Jerome Mayhew (Broadland) (Con)
It is a pleasure to serve under your chairmanship, Mr Robertson, and to follow the speech made by the hon. Member for Newcastle upon Tyne North (Catherine McKinnell), the contents of which I very substantially agree with. One of the wonderful things about this debate is that it stretches across the divide that so often separates the views of people in this House.
However, I approach this matter from a slightly different perspective—albeit arriving at similar conclusions—because I see this as the role of the free market. As a former businessman and entrepreneur, I want to unleash the power of the free market to help solve some of the problems that its historical performance has helped create. Too often, the market has been seen as the villain. We talk about business profiteering at the expense of the environment, or businesses trashing the world’s resources, and that applies not just to carbon net zero but to biodiversity. As Professor Dasgupta noted in his report earlier this year, in terms of the biosphere our current practices are using the resources of 1.6 worlds.
It is true that historically, the market has been almost totally blind to the cost of carbon in its economic transactions. When I buy a product—such as this glass—I pay for the raw materials, the design process, the manufacturing, the marketing, the transport and the profit, but I do not pay for the cost of the carbon emission, because that is described as an externality: it dissipates into the atmosphere and there is no significant cost attached to it. The result of that misallocation of resources is that the transaction is incomplete. As a purchaser, I am not having a true economic exchange with the supplier, because I am paying for only part of the product, not all of it. As a result, there is no signal for consumers to look at two separate products and identify the differential cost between the manufacturing process of a high-carbon glass and that of a low-carbon glass. As consumers we are blind, so all those myriad consumer decisions that we take in our economy every day are ineffective in helping give a signal to manufacturers. The process does not provide a signal to consumers; and consumers, in turn, do not provide a clear market signal to entrepreneurs and businesses.
What are we left with? At governmental level, we all know that the climate change crisis is a huge problem, so we have plans from Government, who are picking technology winners by investing in hydrogen, for instance. I hope that hydrogen will be a key part of the solution in our progress towards net zero by 2050, but it might not be. The real problem is that we are currently relying on the Government to take those kinds of decisions because the market is substantially blind. We need to unleash its power through a price for carbon.
We know that markets are without question the most efficient decider that man has ever come up with for the use of resources. They do so not for moral but for wholly personal reasons: they wish to maximise profits, and the way to maximise profits is to minimise inputs. Properly directed by market signals, the market is the most efficient resource user we can come up with. It informs millions of decisions. Crucially, the market and its myriad transactions create the individual wealth that can go on to fund the additional Government action that the market alone is unable to provide. Although I am a free marketeer, I am not a free marketeer red in tooth and claw. There is absolutely a role for Government to set the structures and give the long-term signals for the free market, and to provide assistance and support for those left-behind parts of our community that otherwise would be disadvantaged by that process.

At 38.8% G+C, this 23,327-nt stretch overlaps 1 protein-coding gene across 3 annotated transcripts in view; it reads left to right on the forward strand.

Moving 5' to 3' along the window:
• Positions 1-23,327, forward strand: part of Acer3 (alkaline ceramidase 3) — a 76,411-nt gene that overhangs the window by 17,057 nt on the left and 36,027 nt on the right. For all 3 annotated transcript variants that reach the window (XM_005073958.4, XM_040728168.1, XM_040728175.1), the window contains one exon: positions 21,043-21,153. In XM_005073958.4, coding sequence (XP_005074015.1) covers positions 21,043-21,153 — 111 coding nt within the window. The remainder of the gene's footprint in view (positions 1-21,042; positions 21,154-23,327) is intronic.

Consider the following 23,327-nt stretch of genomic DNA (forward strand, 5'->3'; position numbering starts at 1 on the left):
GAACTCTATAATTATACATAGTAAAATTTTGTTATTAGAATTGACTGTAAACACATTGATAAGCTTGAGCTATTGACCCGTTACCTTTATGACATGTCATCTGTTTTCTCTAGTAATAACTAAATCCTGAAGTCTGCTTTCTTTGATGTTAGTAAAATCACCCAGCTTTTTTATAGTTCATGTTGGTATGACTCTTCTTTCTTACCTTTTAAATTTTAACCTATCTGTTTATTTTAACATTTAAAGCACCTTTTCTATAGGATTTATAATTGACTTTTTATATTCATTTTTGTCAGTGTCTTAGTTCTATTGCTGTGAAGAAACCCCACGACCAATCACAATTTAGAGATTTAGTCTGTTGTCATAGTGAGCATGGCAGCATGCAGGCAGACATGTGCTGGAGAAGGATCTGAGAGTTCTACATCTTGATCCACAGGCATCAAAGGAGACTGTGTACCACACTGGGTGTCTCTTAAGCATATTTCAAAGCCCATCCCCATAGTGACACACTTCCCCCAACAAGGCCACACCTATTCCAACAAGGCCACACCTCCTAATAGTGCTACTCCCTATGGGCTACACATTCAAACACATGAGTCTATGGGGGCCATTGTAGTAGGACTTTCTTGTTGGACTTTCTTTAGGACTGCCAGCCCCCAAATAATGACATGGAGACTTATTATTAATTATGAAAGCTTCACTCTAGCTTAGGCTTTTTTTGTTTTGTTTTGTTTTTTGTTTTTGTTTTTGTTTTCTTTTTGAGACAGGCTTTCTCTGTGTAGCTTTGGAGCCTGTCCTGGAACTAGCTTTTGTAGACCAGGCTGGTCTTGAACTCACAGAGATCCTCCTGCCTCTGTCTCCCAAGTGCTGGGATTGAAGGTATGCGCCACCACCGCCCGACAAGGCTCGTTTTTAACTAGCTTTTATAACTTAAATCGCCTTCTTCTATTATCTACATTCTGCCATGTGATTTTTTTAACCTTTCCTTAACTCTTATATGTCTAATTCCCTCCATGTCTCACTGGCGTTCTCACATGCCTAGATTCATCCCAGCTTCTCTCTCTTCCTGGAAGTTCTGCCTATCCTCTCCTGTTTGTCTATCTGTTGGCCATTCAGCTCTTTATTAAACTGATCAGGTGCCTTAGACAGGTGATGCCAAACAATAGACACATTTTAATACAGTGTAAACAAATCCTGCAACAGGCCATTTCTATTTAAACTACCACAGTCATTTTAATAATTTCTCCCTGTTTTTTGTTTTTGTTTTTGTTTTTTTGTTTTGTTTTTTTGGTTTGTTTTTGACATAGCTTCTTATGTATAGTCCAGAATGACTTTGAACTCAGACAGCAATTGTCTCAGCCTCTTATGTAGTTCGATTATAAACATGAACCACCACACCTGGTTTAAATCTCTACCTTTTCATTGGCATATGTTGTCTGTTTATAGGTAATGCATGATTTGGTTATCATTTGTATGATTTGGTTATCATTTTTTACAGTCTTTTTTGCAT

Our biggest challenge in creating a price for carbon is that the United Kingdom economy is not self-contained; we are part of a global economy. If we increase the price of carbon in this country, which is really another name for increasing the price of energy, that will have a very direct and immediate risk to our domestic economy, particularly our manufacturing base. Increasing the price of energy in our domestic economy would result in an increase in the costs of our manufacturing base, which would then either go offshore and relocate to a lower-cost environment abroad, or it would stay and get undermined by the sucking in of lower-cost, higher-carbon imports. That would result in the worst of all worlds: the destruction of our own economic base and an actual increase in greenhouse gas emissions as transport costs are added to the costs of production.
As an economy, we have been very timid in our approach to applying a cost of carbon. We do apply it in some sectors—about a third of our manufacturing base is affected in some way by carbon pricing through the emissions trading scheme. But that is only a third: two thirds of our manufacturing base has no carbon pricing attached to it at all, and none of this country’s imports are assessed or priced for their carbon content.
How do we address this seemingly impossible conundrum? The answer is, in principle, quite simple: a carbon border adjustment mechanism. That means that, at the edge of the economy, when imports reach the border, we assess those products for their carbon content and take a similar approach to that taken in the domestic market by applying a tariff. That is not protectionist in principle, because it would apply the same price and create a level playing field, as opposed to disadvantaging exports in favour of domestic manufacturing. It must also be transparent and within the permissible exceptions of the World Trade Organisation, which allows for tariffs in environmental cases.